Temperature is a dominant factor in rice development. Various thermal time methods are a possible way to model the development, and are able to predict phenological stages such as flowering. In our studies three different bilinear models were studied concerning the predicting of duration from emergence to flowering of rice based on phenological data collected from rice experiments carried out in the Irrigation Research Institute between 1991 and 1999 with the rice variety Ringola. The advance from linear model, which is preferred in agriculture involves an upper threshold temperature as a second parameter, and describes the development rate with a constant (Method 1) and two different steepness functions of linear decrease (Method 2 and 3) above this threshold. The duration of the phenological phase showed only slight variations (coefficient of variation, CV=6.43), thus the average number of days offered an acceptable prediction. The linear method did not show a significant improvement (CV=3.96) on the level P=5%. However the three tested bilinear methods resulted in significant development (CV=2.75; 2.71 and 2.73) if adequate parameters were applied. The distribution of variation coefficients according to different parameter combinations gave information on sensitivity of methods, while the adequate parameters of lower and upper thresholds provided some hints about climatic demands of rice.
This has been the most future-oriented workshop in my memory. Many participants are thinking about the next experiments to perform, new phenomena to study, and new parameters to measure. We look forward to new optical correlations, both with exciting radiation and intrinsic fluorescence. We very badly need positron and positronium binding energies to atoms, molecules, and radicals. We very badly need work functions, band gaps and edges, and trap depths for positron and positronium in molecular liquids and solids. The binding energies of positronium itself in various molecular materials is an important and poorly understood quantity. New data presented at this workshop on the energy of positronium at its formation, and its thermalization time, are most significant,3 and we look forward to refinements in those measurements and in their interpretation. We need to understand the thermalization times of positrons much better than we do. The role of voids and/or surfaces in positronium formation needs to be illuminated, including numerical estimates and measurements for the cross section of this most important process.Finally, a note of thanks and appreciation to the hard-working organizers of this workshop, without whose selfless labors we would not have enjoyed the many benefits of talking face to face with our colleagues from far away.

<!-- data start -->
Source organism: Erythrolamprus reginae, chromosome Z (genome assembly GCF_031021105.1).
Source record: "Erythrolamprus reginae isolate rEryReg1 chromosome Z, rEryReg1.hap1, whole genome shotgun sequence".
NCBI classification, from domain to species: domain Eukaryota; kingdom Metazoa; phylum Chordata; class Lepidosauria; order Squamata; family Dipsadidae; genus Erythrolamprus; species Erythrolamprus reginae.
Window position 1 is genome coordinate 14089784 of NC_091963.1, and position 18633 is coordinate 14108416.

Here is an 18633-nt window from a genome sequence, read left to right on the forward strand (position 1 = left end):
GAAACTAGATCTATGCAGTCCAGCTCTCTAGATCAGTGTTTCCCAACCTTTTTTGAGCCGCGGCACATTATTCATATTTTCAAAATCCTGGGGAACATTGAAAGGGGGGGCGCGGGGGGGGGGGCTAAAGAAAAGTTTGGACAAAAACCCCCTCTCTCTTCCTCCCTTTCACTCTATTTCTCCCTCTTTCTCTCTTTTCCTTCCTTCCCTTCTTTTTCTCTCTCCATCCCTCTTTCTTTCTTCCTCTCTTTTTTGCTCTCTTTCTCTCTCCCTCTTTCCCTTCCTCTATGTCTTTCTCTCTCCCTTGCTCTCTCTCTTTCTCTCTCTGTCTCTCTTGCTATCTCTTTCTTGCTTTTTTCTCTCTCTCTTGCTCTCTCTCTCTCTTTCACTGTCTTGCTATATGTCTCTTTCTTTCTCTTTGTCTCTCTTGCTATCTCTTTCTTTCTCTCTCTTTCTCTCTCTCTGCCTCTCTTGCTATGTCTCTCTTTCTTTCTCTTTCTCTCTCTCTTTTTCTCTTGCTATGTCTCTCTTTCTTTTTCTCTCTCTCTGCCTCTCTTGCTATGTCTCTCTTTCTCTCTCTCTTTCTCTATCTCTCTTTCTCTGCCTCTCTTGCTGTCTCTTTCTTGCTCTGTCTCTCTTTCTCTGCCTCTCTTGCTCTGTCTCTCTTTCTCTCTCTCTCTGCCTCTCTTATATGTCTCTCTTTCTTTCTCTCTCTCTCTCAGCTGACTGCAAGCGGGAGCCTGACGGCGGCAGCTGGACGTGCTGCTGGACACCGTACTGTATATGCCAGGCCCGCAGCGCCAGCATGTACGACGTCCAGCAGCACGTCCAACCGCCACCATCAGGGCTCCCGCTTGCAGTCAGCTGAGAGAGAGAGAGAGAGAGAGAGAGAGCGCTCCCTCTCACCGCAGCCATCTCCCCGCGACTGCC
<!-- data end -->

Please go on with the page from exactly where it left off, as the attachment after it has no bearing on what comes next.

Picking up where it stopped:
Authors:J. Lerchner, D. Mueller-Hagen, H. Roehr, A. Wolf, F. Mertens, R. Mueller, W. Witte, and I. Klare
response time (delay between sampling and signal provision) is only depending on the thermaltime constants of the calorimeter. Furthermore, amplification processes such as PCR or enzyme catalysed reactions are not necessary. This essentially simplifies the
Authors:Hsiao-Fang Lee, Benedict Samuel, and M. Haque
resistance, L and S are the length and cross-sectional area of the specimen, and γ is the characteristic thermaltime constant for the one-dimensional thermal transport process.
The conventional 3& setup for ( a